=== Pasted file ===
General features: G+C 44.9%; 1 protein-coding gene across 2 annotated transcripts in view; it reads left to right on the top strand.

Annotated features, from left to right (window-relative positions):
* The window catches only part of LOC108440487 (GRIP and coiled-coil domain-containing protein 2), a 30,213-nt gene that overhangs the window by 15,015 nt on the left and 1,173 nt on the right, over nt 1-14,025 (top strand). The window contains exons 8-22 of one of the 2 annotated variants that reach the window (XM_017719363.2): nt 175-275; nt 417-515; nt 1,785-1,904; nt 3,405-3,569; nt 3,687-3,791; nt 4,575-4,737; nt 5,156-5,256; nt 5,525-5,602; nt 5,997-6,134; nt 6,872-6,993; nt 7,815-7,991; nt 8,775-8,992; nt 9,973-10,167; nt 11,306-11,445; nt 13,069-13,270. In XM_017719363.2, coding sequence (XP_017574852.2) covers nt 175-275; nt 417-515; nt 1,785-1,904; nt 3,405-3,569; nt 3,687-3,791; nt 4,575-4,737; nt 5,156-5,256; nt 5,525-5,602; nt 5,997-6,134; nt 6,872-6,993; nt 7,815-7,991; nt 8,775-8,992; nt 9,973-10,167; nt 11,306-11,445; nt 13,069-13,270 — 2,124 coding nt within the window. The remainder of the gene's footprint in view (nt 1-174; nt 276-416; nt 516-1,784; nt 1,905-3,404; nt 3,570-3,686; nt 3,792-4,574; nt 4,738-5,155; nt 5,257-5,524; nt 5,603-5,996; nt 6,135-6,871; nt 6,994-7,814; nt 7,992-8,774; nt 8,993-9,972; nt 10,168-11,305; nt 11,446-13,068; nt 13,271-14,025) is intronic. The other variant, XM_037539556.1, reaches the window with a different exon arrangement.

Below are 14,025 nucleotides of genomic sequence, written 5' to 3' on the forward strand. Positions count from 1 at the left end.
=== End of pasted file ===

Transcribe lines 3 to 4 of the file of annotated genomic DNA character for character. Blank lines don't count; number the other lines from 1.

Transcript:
* The window catches only part of LOC108440487 (GRIP and coiled-coil domain-containing protein 2), a 30,213-nt gene that overhangs the window by 15,015 nt on the left and 1,173 nt on the right, over nt 1-14,025 (top strand). The window contains exons 8-22 of one of the 2 annotated variants that reach the window (XM_017719363.2): nt 175-275; nt 417-515; nt 1,785-1,904; nt 3,405-3,569; nt 3,687-3,791; nt 4,575-4,737; nt 5,156-5,256; nt 5,525-5,602; nt 5,997-6,134; nt 6,872-6,993; nt 7,815-7,991; nt 8,775-8,992; nt 9,973-10,167; nt 11,306-11,445; nt 13,069-13,270. In XM_017719363.2, coding sequence (XP_017574852.2) covers nt 175-275; nt 417-515; nt 1,785-1,904; nt 3,405-3,569; nt 3,687-3,791; nt 4,575-4,737; nt 5,156-5,256; nt 5,525-5,602; nt 5,997-6,134; nt 6,872-6,993; nt 7,815-7,991; nt 8,775-8,992; nt 9,973-10,167; nt 11,306-11,445; nt 13,069-13,270 — 2,124 coding nt within the window. The remainder of the gene's footprint in view (nt 1-174; nt 276-416; nt 516-1,784; nt 1,905-3,404; nt 3,570-3,686; nt 3,792-4,574; nt 4,738-5,155; nt 5,257-5,524; nt 5,603-5,996; nt 6,135-6,871; nt 6,994-7,814; nt 7,992-8,774; nt 8,993-9,972; nt 10,168-11,305; nt 11,446-13,068; nt 13,271-14,025) is intronic. The other variant, XM_037539556.1, reaches the window with a different exon arrangement.

Below are 14,025 nucleotides of genomic sequence, written 5' to 3' on the forward strand. Positions count from 1 at the left end.